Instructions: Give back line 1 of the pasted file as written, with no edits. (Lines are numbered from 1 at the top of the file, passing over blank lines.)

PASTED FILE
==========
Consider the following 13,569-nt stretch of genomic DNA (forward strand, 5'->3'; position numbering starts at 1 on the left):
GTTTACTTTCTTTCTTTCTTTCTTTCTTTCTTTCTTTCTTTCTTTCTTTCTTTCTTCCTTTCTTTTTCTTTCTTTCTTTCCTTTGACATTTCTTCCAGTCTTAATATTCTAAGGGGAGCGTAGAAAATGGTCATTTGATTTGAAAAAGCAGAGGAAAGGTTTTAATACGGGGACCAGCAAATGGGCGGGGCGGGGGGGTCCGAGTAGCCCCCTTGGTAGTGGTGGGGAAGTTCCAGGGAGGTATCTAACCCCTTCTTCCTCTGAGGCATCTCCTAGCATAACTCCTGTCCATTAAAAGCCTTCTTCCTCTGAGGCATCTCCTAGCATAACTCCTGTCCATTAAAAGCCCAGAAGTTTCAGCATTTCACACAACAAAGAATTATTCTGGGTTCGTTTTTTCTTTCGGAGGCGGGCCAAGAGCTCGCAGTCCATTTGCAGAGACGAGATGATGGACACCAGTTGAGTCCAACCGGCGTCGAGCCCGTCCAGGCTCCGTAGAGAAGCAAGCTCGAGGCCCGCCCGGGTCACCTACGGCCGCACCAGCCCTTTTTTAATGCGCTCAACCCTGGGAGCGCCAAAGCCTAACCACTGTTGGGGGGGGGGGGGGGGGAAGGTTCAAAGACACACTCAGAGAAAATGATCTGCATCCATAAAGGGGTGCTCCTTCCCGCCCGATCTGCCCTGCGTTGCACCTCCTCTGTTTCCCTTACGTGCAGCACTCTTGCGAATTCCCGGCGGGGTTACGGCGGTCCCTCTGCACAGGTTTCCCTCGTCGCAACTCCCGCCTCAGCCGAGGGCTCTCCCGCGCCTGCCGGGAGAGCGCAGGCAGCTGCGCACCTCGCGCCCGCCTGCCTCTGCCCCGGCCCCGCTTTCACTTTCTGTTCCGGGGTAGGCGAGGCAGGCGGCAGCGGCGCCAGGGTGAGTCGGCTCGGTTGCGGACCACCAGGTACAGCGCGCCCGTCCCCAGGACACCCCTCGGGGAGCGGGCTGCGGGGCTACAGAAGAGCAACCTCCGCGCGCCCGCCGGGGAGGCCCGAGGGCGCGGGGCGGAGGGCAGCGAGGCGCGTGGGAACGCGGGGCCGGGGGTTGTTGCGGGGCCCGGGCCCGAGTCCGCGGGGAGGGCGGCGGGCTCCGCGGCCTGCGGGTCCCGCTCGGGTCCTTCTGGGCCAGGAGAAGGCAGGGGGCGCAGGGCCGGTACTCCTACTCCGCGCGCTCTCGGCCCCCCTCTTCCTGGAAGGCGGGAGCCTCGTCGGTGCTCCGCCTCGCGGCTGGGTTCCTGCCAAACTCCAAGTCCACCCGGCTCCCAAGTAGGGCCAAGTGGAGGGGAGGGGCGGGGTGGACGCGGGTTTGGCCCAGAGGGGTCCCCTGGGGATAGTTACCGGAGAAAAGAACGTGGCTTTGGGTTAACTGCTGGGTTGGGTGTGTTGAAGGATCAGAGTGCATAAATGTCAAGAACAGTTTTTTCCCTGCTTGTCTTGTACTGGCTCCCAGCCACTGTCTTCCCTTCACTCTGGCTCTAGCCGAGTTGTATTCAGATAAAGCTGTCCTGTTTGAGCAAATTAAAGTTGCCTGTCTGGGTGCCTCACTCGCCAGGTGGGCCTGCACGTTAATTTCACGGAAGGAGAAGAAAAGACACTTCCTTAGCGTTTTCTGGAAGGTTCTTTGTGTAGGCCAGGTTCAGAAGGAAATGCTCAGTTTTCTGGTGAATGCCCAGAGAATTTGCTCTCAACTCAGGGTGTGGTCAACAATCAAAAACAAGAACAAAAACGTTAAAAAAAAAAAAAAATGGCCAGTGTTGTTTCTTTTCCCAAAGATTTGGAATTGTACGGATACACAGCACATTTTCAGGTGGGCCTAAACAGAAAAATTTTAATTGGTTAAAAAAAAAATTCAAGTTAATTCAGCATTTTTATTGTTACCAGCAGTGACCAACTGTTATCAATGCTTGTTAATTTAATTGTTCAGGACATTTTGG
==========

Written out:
Consider the following 13,569-nt stretch of genomic DNA (forward strand, 5'->3'; position numbering starts at 1 on the left):